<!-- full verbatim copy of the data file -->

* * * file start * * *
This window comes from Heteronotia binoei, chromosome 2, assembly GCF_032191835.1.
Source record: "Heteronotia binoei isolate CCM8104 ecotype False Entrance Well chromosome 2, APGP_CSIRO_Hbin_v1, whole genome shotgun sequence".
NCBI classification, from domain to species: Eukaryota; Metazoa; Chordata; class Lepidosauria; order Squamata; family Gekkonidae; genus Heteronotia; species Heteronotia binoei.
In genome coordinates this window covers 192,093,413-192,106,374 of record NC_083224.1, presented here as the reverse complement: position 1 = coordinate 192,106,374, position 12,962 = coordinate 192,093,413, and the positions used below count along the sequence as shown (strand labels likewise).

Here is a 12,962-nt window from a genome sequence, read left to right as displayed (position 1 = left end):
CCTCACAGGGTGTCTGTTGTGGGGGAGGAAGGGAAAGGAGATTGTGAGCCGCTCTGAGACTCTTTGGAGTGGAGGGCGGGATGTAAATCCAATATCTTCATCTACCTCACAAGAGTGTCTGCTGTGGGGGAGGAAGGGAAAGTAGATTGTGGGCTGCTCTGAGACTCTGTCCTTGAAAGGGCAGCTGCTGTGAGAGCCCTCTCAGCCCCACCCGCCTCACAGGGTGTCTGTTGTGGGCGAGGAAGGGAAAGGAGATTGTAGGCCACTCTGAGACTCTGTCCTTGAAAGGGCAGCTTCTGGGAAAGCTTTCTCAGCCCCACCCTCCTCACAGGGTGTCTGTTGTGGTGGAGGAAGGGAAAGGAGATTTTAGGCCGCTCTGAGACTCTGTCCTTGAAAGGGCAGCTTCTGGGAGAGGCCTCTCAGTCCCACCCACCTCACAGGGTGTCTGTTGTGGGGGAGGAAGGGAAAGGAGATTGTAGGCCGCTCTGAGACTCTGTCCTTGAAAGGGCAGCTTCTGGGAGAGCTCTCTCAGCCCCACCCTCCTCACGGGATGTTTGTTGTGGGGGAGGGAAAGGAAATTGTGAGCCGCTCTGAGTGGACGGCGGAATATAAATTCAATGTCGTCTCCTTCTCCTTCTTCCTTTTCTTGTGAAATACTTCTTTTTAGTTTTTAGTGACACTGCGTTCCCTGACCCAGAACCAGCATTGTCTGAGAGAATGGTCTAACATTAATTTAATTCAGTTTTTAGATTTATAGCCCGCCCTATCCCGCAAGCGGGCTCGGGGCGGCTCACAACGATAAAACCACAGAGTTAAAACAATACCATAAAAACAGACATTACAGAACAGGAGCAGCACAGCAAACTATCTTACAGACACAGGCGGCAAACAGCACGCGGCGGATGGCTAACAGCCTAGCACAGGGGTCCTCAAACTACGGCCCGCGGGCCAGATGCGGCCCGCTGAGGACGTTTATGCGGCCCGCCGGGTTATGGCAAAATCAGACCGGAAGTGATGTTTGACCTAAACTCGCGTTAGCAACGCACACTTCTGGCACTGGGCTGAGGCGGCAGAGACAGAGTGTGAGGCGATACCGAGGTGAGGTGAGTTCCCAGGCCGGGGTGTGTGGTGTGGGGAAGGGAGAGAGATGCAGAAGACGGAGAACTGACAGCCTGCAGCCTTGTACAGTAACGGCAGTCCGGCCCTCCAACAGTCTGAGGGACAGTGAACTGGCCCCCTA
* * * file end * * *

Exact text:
This window comes from Heteronotia binoei, chromosome 2, assembly GCF_032191835.1.
Source record: "Heteronotia binoei isolate CCM8104 ecotype False Entrance Well chromosome 2, APGP_CSIRO_Hbin_v1, whole genome shotgun sequence".
NCBI classification, from domain to species: Eukaryota; Metazoa; Chordata; class Lepidosauria; order Squamata; family Gekkonidae; genus Heteronotia; species Heteronotia binoei.
In genome coordinates this window covers 192,093,413-192,106,374 of record NC_083224.1, presented here as the reverse complement: position 1 = coordinate 192,106,374, position 12,962 = coordinate 192,093,413, and the positions used below count along the sequence as shown (strand labels likewise).

Here is a 12,962-nt window from a genome sequence, read left to right as displayed (position 1 = left end):
CCTCACAGGGTGTCTGTTGTGGGGGAGGAAGGGAAAGGAGATTGTGAGCCGCTCTGAGACTCTTTGGAGTGGAGGGCGGGATGTAAATCCAATATCTTCATCTACCTCACAAGAGTGTCTGCTGTGGGGGAGGAAGGGAAAGTAGATTGTGGGCTGCTCTGAGACTCTGTCCTTGAAAGGGCAGCTGCTGTGAGAGCCCTCTCAGCCCCACCCGCCTCACAGGGTGTCTGTTGTGGGCGAGGAAGGGAAAGGAGATTGTAGGCCACTCTGAGACTCTGTCCTTGAAAGGGCAGCTTCTGGGAAAGCTTTCTCAGCCCCACCCTCCTCACAGGGTGTCTGTTGTGGTGGAGGAAGGGAAAGGAGATTTTAGGCCGCTCTGAGACTCTGTCCTTGAAAGGGCAGCTTCTGGGAGAGGCCTCTCAGTCCCACCCACCTCACAGGGTGTCTGTTGTGGGGGAGGAAGGGAAAGGAGATTGTAGGCCGCTCTGAGACTCTGTCCTTGAAAGGGCAGCTTCTGGGAGAGCTCTCTCAGCCCCACCCTCCTCACGGGATGTTTGTTGTGGGGGAGGGAAAGGAAATTGTGAGCCGCTCTGAGTGGACGGCGGAATATAAATTCAATGTCGTCTCCTTCTCCTTCTTCCTTTTCTTGTGAAATACTTCTTTTTAGTTTTTAGTGACACTGCGTTCCCTGACCCAGAACCAGCATTGTCTGAGAGAATGGTCTAACATTAATTTAATTCAGTTTTTAGATTTATAGCCCGCCCTATCCCGCAAGCGGGCTCGGGGCGGCTCACAACGATAAAACCACAGAGTTAAAACAATACCATAAAAACAGACATTACAGAACAGGAGCAGCACAGCAAACTATCTTACAGACACAGGCGGCAAACAGCACGCGGCGGATGGCTAACAGCCTAGCACAGGGGTCCTCAAACTACGGCCCGCGGGCCAGATGCGGCCCGCTGAGGACGTTTATGCGGCCCGCCGGGTTATGGCAAAATCAGACCGGAAGTGATGTTTGACCTAAACTCGCGTTAGCAACGCACACTTCTGGCACTGGGCTGAGGCGGCAGAGACAGAGTGTGAGGCGATACCGAGGTGAGGTGAGTTCCCAGGCCGGGGTGTGTGGTGTGGGGAAGGGAGAGAGATGCAGAAGACGGAGAACTGACAGCCTGCAGCCTTGTACAGTAACGGCAGTCCGGCCCTCCAACAGTCTGAGGGACAGTGAACTGGCCCCCTA